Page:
An Ode To The Dangerous Man Northeast Taproom
On Saturday, October 21st, the Dangerous Man Brewing Company taproom will pour the final pints in their Northeast taproom. Dangerous Man Brewing Company now has a production facility in Maple Lake, Minnesota, and will continue brewing operations there. Thankfully, we will still be able to enjoy the beer we have come to love in packaged form. There are currently no definitive plans for a taproom in Maple Lake. However, it would not surprise me if there is eventually a farm brewery event space. What is definitive is that the Dangerous Man taproom closing feels like the soul of the Northeast craft beer scene is being removed.
Dangerous Man’s Northeast Taproom Was Special
Dangerous Man Brewing Company’s taproom space means so much to so many. Above all else, it was the first Minnesota brewery to create a dynamic demand for beer served only in the taproom. Dangerous Man opened in the fall of 2013. At the time, there was not the plethora of breweries in Northeast that exist today. Furthermore, the concept of a taproom-only spot seemed to be only reserved for brewpubs thanks to one of the many ridiculous laws on the books in Minnesota. If you wanted a Dangerous Man beer, you had to go to the taproom to get it.
In addition to pushing the envelope on flavors and styles, all the while holding fast to the paramount commitment to quality, Rob and Sarah added stellar human beings to their staff. One thing that made the taproom special was the love and respect their staff had for the beer and the space. An employee told me once that the interview for Dangerous Man seemed more like a friendly conversation about the individual than anything formal and intimidating. In many ways, I think that Rob and Sarah hired extensions of themselves and their values. Even if they couldn’t be there all the time, they wanted people to feel welcomed. What better way to do that than have friendly folks pouring you a beer and chatting you up?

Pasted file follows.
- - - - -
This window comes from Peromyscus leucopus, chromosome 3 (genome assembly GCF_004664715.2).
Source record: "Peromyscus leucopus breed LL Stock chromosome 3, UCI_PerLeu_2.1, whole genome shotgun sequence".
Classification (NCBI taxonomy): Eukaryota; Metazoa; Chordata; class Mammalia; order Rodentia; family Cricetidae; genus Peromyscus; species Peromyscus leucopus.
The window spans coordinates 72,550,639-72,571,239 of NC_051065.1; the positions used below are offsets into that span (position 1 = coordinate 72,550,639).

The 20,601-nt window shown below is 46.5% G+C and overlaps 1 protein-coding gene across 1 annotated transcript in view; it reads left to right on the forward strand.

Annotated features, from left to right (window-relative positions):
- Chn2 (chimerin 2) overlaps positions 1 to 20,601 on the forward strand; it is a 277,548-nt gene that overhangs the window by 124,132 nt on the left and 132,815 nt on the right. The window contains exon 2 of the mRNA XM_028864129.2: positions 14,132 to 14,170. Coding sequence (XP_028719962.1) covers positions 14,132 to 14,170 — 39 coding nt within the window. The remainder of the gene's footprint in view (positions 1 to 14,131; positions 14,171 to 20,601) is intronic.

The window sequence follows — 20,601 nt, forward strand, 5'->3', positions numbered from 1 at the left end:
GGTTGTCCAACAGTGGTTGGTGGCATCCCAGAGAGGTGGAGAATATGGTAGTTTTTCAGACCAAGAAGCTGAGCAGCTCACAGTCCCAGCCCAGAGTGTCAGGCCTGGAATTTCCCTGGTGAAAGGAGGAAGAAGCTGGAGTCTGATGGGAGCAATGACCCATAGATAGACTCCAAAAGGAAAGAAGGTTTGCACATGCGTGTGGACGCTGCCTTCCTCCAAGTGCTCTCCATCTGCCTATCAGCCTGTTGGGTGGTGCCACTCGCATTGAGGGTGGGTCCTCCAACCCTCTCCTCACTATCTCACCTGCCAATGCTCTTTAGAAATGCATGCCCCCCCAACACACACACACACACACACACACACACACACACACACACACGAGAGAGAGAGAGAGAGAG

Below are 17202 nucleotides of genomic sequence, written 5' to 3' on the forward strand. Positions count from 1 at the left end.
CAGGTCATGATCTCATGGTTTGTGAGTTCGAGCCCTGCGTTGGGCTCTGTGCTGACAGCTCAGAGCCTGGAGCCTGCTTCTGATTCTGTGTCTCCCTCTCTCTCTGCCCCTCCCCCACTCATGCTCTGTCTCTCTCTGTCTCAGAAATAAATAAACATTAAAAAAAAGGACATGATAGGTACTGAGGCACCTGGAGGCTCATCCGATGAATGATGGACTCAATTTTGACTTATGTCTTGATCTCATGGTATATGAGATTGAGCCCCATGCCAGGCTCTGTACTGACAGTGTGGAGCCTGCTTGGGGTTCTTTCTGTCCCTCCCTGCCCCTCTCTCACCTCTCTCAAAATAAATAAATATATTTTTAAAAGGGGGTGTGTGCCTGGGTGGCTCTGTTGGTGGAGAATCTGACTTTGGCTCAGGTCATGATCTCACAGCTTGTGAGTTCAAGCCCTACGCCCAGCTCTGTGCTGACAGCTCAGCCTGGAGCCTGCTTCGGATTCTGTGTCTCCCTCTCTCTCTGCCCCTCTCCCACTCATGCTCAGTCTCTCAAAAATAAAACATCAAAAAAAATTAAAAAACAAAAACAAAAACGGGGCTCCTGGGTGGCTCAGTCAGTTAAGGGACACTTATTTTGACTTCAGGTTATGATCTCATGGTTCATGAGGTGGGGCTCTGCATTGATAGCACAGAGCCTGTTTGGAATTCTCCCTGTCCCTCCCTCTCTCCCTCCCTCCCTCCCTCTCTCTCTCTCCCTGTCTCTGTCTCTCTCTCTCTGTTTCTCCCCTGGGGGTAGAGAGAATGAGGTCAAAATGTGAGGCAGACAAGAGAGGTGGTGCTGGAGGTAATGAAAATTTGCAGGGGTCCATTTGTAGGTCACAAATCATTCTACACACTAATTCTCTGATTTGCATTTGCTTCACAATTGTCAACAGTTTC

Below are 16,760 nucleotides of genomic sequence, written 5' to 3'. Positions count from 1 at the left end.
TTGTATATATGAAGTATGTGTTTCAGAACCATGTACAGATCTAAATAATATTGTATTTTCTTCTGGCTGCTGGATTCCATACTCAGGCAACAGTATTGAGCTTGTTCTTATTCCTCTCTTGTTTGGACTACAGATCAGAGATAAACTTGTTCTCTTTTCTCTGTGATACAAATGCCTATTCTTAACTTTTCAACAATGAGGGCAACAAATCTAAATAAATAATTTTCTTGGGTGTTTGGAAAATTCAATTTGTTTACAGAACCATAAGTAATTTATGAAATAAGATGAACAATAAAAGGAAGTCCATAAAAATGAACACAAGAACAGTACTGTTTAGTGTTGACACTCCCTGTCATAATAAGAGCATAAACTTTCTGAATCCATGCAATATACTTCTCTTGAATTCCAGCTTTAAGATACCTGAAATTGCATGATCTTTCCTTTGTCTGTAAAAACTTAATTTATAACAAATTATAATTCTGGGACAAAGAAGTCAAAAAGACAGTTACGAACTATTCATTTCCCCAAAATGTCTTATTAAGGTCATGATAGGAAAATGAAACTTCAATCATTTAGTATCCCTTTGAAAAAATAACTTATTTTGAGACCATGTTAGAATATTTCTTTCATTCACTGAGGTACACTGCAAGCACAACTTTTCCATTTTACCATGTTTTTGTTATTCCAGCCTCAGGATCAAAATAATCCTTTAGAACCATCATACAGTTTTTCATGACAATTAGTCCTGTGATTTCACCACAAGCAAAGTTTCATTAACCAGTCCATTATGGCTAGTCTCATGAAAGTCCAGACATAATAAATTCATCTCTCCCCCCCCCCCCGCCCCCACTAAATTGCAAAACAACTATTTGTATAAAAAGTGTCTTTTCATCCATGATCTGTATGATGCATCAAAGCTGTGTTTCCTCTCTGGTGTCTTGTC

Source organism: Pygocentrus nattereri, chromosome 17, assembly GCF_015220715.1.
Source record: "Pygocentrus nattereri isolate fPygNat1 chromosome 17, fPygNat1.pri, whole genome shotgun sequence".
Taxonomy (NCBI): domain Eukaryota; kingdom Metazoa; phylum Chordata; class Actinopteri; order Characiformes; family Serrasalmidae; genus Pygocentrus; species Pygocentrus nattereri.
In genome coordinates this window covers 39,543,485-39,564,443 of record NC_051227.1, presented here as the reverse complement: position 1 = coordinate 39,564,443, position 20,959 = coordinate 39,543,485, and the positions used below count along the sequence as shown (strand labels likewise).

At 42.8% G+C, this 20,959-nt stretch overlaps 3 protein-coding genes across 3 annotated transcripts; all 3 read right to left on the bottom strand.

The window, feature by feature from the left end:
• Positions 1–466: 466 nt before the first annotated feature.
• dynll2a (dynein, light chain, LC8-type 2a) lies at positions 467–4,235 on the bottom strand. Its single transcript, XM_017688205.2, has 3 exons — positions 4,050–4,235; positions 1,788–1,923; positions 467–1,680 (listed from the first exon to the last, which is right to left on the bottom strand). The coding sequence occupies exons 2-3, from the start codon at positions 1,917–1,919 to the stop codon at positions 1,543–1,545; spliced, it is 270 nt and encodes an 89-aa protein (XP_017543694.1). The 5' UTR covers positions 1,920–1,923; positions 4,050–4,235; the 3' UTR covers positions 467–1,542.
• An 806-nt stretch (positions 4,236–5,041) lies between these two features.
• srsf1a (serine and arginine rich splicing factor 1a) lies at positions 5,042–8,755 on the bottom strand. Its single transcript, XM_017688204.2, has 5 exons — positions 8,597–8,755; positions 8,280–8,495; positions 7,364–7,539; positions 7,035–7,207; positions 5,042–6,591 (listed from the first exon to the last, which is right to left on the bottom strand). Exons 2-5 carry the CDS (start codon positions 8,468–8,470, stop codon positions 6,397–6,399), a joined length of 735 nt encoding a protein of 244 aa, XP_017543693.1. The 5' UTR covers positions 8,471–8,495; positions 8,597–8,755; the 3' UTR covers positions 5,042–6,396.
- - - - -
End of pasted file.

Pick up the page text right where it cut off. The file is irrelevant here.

My First Time
My early Dangerous Man experiences aptly paralleled my foray into craft beer. When I first got excited about craft beer, I knew very little about it other than it tasted better than Killian’s Irish Red. I remember thinking that everywhere I went, I felt slightly out of place. Part of this was because demographically, craft beer is very white. As a person of color, this made it hard to feel a genuine sense of belonging in craft beer spaces. I also think I had a bit of imposter syndrome. What business did I have hanging out in places where seemingly so many other people knew so much more about this beverage than I did? There was also a small but vocal minority of people who lorded their beer knowledge over others in way that was more off-putting than my Mother-in-Laws overcooking of a Thanksgiving turkey.
My quest for dangerous man’s chocolate milk stout
The mythical Dangerous Man Chocolate Milk Stout was creating a fervor amongst the local craft beer geeks. People talked about this beer the way I talked about cheese fondue. After hearing the rave reviews of this beer, I knew I had to try it. This seemed like a good entry into Dangerous Man because I really enjoyed that style of beer. The first time I stopped at Dangerous Man to try the beer it was sold out. The second time I came in for a pour it was also sold out. When the chocolate milk stout was out, I courageously ventured into the realm of the unknown and tried their other offerings. I learned to love their cream ale, IPA, and Belgian strong ale.
When I finally did get to experience the glory of the chocolate milk stout for the first time I remember thinking how heavenly that beer was. The beer was the perfect mix of roasted barley bitterness and chocolate sweetness all in a velvety and pleasing sip of beer. Tasting the chocolate milk stout for the first time made me realize how special this place could be and how worth the wait my first pour of chocolate milk stout was.
Do I Belong Here?